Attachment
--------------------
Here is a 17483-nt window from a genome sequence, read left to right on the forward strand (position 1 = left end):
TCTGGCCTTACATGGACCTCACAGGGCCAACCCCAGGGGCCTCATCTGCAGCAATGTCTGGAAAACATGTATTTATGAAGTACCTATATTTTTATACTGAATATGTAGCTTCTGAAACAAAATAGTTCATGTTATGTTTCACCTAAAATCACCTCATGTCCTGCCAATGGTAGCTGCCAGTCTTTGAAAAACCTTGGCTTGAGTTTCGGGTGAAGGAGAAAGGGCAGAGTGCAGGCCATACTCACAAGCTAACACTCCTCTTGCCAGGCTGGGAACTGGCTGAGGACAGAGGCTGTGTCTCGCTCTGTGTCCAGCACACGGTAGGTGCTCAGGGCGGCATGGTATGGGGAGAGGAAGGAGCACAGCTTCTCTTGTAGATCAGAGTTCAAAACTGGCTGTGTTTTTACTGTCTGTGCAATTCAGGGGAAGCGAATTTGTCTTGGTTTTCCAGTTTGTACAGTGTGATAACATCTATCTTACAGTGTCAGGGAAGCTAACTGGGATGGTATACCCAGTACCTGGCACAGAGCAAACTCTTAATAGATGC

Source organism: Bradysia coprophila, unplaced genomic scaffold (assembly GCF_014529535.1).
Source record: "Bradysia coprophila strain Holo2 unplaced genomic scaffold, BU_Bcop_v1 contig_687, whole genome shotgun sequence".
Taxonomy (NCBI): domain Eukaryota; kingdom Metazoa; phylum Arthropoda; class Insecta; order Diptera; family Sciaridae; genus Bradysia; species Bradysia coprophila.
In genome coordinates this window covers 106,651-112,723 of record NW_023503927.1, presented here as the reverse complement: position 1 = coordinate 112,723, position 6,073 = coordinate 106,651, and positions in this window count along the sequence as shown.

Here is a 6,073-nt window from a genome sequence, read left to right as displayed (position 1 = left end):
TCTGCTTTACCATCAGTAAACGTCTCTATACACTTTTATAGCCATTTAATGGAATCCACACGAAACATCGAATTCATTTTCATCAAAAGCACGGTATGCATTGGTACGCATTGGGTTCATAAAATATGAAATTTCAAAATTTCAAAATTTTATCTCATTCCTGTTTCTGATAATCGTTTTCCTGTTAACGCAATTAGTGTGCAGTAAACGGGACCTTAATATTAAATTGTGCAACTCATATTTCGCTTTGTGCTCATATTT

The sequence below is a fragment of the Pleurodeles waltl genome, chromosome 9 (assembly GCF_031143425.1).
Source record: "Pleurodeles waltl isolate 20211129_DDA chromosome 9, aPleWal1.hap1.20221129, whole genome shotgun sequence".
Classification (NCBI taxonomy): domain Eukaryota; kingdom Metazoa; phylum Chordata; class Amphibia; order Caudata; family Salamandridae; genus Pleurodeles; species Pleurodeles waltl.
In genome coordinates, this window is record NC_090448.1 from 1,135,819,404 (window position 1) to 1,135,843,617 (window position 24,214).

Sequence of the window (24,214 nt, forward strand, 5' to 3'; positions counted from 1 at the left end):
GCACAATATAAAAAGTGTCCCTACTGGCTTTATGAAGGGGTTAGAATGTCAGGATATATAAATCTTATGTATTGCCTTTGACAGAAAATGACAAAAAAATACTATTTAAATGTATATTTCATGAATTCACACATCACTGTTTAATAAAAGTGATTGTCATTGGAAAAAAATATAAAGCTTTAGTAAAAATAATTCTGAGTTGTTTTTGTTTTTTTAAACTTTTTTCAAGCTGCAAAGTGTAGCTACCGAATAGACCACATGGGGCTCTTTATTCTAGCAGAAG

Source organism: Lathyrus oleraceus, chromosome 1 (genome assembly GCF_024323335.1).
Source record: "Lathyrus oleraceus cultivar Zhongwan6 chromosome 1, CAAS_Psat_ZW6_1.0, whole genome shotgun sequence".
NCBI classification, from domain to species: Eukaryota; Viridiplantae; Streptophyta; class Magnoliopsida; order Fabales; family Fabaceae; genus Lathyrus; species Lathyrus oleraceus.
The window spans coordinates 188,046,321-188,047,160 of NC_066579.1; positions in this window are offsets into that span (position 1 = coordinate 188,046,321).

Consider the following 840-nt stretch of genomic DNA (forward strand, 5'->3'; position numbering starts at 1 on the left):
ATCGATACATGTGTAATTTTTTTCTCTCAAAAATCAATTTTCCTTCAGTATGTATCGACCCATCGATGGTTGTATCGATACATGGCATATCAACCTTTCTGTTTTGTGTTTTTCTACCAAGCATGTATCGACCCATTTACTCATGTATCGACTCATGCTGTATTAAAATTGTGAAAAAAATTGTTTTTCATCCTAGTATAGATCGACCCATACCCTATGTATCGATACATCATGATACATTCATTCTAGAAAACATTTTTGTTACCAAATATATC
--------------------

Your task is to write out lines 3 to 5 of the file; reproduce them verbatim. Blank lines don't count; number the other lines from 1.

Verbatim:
Source organism: Bradysia coprophila, unplaced genomic scaffold (assembly GCF_014529535.1).
Source record: "Bradysia coprophila strain Holo2 unplaced genomic scaffold, BU_Bcop_v1 contig_687, whole genome shotgun sequence".
Taxonomy (NCBI): domain Eukaryota; kingdom Metazoa; phylum Arthropoda; class Insecta; order Diptera; family Sciaridae; genus Bradysia; species Bradysia coprophila.